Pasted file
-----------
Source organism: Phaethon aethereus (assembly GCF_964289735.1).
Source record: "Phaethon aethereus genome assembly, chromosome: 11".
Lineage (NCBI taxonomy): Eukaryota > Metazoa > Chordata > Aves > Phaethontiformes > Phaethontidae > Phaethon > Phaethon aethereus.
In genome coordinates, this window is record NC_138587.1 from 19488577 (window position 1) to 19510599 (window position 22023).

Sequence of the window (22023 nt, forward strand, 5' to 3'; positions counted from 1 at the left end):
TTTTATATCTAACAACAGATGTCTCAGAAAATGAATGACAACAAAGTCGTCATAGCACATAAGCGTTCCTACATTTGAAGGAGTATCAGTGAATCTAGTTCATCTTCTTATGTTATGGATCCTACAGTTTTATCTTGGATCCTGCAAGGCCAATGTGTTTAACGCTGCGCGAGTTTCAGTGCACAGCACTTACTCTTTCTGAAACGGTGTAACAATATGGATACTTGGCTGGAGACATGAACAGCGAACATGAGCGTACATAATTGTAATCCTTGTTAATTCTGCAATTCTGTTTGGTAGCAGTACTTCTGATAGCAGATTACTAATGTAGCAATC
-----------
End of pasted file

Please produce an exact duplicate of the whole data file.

Source organism: Phaethon aethereus (assembly GCF_964289735.1).
Source record: "Phaethon aethereus genome assembly, chromosome: 11".
Lineage (NCBI taxonomy): Eukaryota > Metazoa > Chordata > Aves > Phaethontiformes > Phaethontidae > Phaethon > Phaethon aethereus.
In genome coordinates, this window is record NC_138587.1 from 19488577 (window position 1) to 19510599 (window position 22023).

Sequence of the window (22023 nt, forward strand, 5' to 3'; positions counted from 1 at the left end):
TTTTATATCTAACAACAGATGTCTCAGAAAATGAATGACAACAAAGTCGTCATAGCACATAAGCGTTCCTACATTTGAAGGAGTATCAGTGAATCTAGTTCATCTTCTTATGTTATGGATCCTACAGTTTTATCTTGGATCCTGCAAGGCCAATGTGTTTAACGCTGCGCGAGTTTCAGTGCACAGCACTTACTCTTTCTGAAACGGTGTAACAATATGGATACTTGGCTGGAGACATGAACAGCGAACATGAGCGTACATAATTGTAATCCTTGTTAATTCTGCAATTCTGTTTGGTAGCAGTACTTCTGATAGCAGATTACTAATGTAGCAATC